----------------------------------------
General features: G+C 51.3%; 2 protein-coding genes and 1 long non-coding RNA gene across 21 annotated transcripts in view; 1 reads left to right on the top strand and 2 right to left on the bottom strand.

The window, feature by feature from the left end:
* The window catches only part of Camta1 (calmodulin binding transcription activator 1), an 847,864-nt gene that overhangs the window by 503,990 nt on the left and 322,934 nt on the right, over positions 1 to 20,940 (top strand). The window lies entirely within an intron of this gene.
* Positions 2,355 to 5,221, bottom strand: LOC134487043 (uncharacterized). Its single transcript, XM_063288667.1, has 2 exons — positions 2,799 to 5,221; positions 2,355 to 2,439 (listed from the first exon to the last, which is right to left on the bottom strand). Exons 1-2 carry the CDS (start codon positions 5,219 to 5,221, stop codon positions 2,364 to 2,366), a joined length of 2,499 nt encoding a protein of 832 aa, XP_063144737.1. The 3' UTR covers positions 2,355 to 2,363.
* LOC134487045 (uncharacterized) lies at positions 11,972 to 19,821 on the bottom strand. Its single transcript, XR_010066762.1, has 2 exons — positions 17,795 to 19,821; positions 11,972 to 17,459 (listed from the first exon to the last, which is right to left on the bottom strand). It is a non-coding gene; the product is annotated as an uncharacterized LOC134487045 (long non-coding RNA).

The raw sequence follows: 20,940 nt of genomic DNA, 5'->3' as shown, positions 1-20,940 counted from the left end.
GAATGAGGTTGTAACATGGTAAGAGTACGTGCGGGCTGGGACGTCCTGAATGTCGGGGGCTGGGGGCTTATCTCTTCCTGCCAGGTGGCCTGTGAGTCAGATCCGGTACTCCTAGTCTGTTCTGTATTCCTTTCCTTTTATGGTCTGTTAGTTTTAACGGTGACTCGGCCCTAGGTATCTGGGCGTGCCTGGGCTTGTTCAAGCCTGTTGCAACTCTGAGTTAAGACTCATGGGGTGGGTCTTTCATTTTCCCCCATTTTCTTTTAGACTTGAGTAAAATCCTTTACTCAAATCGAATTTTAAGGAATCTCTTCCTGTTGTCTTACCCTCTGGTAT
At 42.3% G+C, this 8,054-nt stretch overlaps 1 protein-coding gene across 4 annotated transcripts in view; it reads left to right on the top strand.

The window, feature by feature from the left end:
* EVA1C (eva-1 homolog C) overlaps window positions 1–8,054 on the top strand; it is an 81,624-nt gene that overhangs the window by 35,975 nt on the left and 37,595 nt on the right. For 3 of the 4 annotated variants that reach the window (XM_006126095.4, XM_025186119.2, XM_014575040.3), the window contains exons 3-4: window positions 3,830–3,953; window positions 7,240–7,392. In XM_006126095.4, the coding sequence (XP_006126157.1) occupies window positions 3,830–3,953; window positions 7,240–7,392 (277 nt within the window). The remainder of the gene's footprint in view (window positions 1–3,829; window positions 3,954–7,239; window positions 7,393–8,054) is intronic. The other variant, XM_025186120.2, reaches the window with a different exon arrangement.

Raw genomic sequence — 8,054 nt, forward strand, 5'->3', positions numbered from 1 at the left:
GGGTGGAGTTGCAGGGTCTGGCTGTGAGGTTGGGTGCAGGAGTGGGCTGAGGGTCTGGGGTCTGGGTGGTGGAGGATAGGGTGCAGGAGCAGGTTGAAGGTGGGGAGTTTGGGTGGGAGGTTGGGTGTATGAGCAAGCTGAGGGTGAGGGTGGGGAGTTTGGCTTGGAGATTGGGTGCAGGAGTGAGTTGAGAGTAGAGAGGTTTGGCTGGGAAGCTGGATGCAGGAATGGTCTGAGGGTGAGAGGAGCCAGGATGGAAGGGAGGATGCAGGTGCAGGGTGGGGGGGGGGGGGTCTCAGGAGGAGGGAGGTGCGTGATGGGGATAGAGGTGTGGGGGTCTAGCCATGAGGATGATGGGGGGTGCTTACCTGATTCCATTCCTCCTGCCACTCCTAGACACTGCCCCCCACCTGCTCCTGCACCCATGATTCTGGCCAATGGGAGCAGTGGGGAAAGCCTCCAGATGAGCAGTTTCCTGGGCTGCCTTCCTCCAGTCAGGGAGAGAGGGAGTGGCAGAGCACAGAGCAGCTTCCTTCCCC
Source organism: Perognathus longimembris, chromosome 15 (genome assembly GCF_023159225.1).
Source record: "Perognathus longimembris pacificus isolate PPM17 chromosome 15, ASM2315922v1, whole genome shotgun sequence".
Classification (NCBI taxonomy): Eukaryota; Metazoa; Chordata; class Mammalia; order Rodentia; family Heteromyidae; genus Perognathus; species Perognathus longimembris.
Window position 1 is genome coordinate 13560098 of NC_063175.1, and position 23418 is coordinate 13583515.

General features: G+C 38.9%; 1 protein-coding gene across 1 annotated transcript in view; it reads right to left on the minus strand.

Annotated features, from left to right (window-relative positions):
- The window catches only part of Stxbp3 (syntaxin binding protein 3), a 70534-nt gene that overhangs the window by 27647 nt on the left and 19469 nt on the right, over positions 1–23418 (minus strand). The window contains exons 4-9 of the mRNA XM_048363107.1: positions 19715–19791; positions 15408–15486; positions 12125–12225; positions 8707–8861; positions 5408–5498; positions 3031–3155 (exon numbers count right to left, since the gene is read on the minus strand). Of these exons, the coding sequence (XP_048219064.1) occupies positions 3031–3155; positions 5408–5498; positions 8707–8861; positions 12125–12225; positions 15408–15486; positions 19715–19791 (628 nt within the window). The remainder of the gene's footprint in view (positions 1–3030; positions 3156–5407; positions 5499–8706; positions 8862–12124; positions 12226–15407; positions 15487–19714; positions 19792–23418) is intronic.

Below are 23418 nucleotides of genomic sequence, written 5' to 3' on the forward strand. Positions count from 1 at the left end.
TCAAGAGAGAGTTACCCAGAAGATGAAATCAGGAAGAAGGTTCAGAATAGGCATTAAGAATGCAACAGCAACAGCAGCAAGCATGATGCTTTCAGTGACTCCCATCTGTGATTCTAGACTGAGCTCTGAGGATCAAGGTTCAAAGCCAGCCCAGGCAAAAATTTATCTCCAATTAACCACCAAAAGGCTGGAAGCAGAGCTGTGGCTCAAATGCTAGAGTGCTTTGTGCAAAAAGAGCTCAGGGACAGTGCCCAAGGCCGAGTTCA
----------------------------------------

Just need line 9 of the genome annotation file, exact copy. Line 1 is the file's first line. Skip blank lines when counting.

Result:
The window, feature by feature from the left end: